Company: The Reject Shop Ltd
ASX Code: TRS
Market Cap: $343.4m
Share Price: $13.30
Over the last 6 months, investors have embarked on a mad shopping spree for shares in our leading retailers. While the broader market has rallied +45% off its March lows, retailers – of the likes of David Jones, JB Hi-Fi and Harvey Norman – have more than doubled on average. This surge can mostly be attributed to better than expected profitability during the economic downturn. Consumer spending may have been down but the capitulation many feared failed to materialise.
The Reject Shop is a prime example of cut-price retailing that has discovered “new-found success” as the economic downturn has had its effects. Operating in the discount variety sector, the company serves a broad range of value-conscious consumers who are attracted to low price points, convenient shopping locations and the opportunity to purchase a bargain. Stores offer a wide range of general consumer merchandise, with particular focus on everyday needs – such as toiletries, cosmetics, homewares, personal care products, hardware, basic furniture, household cleaning products, kitchenware, confectionery and snack food; and lifestyle and seasonal merchandise – such as seasonal gifts, cards and wrapping, toys, leisure items and home decorations.
The company started with a single store in 1981 in Melbourne, Victoria and has since grown to over 171 stores operating in New South Wales, Victoria, South Australia, Queensland, Western Australia and Tasmania. Until 2006 the Company operated a parallel chain “Everything Here $2”. During the period from 2000 to 2006 these stores were progressively replaced by the larger more profitable “The Reject Shop” stores that are in operation today.
From the single store operation, The Reject Shop has grown to become one of Australia’s pre-eminent discount retailers. Although ‘reject’ triggers negative connotations, the company’s products are anything but. Management have built a reputation for selling cheaper, quality goods particularly during these tough economic times. Demand has remained resilient and sales increases have been primarily fueled by the addition of new stores across Australia.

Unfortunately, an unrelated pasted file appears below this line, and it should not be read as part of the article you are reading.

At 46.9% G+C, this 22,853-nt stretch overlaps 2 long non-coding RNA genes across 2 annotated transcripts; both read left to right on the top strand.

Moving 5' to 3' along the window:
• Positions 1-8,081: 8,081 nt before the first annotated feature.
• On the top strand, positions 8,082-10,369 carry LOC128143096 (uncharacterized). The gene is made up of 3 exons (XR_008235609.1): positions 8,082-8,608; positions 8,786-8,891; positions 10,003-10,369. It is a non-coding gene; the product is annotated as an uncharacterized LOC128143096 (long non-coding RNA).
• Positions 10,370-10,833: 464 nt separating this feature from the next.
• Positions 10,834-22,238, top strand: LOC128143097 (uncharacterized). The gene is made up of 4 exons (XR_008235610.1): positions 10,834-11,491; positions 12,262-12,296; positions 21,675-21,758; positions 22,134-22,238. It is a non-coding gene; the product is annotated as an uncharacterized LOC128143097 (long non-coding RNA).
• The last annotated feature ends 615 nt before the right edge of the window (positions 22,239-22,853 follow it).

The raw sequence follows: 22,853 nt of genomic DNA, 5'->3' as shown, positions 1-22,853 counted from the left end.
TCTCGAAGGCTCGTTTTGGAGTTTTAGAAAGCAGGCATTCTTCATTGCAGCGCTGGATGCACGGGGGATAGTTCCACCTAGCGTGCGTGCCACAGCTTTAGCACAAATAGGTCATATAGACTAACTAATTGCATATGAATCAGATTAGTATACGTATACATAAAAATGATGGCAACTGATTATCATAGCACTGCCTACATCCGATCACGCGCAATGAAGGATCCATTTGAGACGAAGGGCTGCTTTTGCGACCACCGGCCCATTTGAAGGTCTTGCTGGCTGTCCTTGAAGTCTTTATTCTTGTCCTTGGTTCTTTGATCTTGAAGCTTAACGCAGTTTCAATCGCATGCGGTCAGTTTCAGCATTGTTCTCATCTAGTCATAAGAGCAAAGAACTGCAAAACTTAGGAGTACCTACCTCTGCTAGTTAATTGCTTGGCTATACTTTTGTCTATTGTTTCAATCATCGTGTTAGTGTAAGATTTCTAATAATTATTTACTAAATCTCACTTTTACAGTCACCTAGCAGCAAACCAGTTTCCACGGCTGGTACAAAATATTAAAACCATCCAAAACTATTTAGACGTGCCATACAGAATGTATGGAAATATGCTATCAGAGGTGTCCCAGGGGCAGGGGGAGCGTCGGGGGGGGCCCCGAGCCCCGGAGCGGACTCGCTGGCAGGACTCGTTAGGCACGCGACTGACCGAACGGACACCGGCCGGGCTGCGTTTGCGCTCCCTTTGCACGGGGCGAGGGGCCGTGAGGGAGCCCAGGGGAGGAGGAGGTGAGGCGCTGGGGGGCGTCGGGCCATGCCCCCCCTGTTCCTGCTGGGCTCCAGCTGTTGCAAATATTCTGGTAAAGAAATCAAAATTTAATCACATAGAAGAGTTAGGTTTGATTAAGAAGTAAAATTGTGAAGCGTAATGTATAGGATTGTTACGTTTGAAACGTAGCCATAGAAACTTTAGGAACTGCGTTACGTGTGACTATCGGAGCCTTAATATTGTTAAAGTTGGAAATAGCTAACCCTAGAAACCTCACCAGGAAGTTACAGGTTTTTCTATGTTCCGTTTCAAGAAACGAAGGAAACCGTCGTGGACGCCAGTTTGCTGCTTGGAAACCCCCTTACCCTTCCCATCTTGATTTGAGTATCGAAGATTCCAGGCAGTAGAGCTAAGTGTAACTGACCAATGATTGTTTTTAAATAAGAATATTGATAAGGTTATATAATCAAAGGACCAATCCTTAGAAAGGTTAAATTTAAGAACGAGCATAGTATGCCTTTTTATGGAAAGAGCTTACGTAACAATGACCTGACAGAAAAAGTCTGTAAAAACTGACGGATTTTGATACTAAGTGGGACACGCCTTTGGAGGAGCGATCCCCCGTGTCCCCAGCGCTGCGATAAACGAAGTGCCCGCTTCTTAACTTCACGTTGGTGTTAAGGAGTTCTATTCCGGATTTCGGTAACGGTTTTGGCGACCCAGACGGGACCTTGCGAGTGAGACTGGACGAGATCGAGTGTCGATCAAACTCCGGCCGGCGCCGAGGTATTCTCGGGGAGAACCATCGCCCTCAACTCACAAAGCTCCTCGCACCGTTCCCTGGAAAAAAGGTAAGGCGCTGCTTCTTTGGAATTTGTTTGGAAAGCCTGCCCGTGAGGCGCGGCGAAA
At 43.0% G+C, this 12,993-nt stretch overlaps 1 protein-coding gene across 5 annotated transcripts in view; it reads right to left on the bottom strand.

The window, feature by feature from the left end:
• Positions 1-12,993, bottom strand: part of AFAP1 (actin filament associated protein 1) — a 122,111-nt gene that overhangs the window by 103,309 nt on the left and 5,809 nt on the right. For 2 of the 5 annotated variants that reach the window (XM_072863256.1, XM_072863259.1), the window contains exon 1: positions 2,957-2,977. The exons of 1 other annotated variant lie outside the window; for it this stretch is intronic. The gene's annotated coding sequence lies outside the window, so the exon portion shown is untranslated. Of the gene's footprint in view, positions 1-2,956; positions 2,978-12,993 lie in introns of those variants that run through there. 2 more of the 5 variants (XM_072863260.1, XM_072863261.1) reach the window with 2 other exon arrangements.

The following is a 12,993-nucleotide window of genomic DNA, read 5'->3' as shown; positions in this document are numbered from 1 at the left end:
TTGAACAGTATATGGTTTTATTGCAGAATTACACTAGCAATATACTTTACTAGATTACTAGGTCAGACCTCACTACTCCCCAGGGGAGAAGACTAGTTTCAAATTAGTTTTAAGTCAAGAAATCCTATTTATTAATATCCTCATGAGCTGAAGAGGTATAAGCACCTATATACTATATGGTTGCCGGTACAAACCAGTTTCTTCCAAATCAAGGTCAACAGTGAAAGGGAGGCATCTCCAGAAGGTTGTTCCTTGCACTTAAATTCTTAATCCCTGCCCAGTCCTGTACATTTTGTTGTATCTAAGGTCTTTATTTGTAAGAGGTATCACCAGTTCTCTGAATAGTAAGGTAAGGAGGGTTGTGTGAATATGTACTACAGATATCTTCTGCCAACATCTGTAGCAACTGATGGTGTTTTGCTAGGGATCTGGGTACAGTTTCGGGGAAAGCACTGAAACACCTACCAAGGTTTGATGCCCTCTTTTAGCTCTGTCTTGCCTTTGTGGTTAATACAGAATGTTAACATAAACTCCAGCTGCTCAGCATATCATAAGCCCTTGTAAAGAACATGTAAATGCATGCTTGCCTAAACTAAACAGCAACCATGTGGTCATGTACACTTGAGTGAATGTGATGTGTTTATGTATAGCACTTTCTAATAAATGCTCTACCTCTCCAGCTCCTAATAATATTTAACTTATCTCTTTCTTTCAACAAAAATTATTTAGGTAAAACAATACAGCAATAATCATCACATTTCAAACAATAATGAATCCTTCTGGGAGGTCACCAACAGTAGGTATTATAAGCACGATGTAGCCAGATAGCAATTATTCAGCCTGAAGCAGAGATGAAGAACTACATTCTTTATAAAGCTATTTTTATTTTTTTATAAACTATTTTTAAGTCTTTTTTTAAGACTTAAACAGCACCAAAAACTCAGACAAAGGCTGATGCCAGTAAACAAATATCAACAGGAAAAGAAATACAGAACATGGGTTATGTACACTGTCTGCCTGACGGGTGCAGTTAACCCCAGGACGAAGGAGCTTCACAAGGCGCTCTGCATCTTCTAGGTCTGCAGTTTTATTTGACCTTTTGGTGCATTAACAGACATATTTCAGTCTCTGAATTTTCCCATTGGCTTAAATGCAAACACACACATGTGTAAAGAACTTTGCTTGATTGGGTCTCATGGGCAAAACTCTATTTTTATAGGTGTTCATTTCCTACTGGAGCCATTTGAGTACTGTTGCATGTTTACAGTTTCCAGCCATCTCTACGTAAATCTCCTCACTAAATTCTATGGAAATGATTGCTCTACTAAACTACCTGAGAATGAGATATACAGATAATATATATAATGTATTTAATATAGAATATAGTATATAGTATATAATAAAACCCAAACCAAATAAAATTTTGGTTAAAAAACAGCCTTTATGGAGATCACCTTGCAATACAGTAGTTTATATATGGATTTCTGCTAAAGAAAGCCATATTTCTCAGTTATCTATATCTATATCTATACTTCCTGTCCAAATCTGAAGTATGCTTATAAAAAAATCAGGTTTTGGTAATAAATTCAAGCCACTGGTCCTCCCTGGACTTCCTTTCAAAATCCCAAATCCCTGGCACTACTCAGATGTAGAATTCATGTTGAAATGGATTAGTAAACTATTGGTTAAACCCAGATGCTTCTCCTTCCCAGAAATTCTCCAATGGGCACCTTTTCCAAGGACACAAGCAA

The company has an outstanding track record of earnings growth over the years and with large-scale plans for further store rollouts, these trends look set to continue. Furthermore, the company’s record of funding store expansions through operating cashflows will leave for ongoing “cleanliness” to the balance sheet.
Strong financial results are a reflection of management’s focus on staying close to the customer and being responsive to changes in customer trends. For instance, due to the wider economic turmoil, recent times have seen a noticeable shift to more basic day-to-day items such as food and cleaning goods which continue to see resilient sales momentum despite having lower margin characteristics. The company reported a 19% lift in sales and a 22% increase in profits for the 2009 financial year. Resilience during the downturn can also be attributed to ongoing organic growth and increasing market share. The value proposition for consumers has come into favour, as reflected by strong same store sales growth of 5.6%.
Similar to the SuperCheap Auto Group (SUL), growth prospects are strongly tied to new store rollouts which expand the revenue base at a healthy rate. At present, 171 stores are in operation, with 20 being added during the 2009 financial year. The goal is to reach approximately 400 stores across Australia which at current rates would take over a decade to achieve – TRS has plenty of growth before it if it intends to come anywhere near these lofty milestones and according to current demand, it will come close. At a time where the likes of CostCo and Aldi are also looking to steal market share in the everyday consumables space, The Reject Shop is continuing unabated in its successful infiltration of a multi-billion dollar industry.
The Reject Shop’s value proposition isn’t only limited to attracting more customers per store. In fact, through good times and bad, the company has increased earnings per share at an average annual compound rate of 27% over the last five years. Although trading on a current PE of 19, the ‘higher’ valuation is simply in line with industry peers such as David Jones (16), JB Hi-Fi (20), and Harvey Norman (20). Investors are unlikely to find the shares of these premium businesses in the clearance isle any time soon.
Given The Reject Shop’s store rollout pipeline, we expect a track record of outperformance to continue to shine through. Paying a handsome dividend yield of 4.4% and with earnings continuing on their upward trajectory, we are recommending our clients accumulate.
Joshua Terlich is an analyst at wise-owl.com. All views in this article are those of wise-owl.com, not of TheBull.com.au and do not constitute advice.
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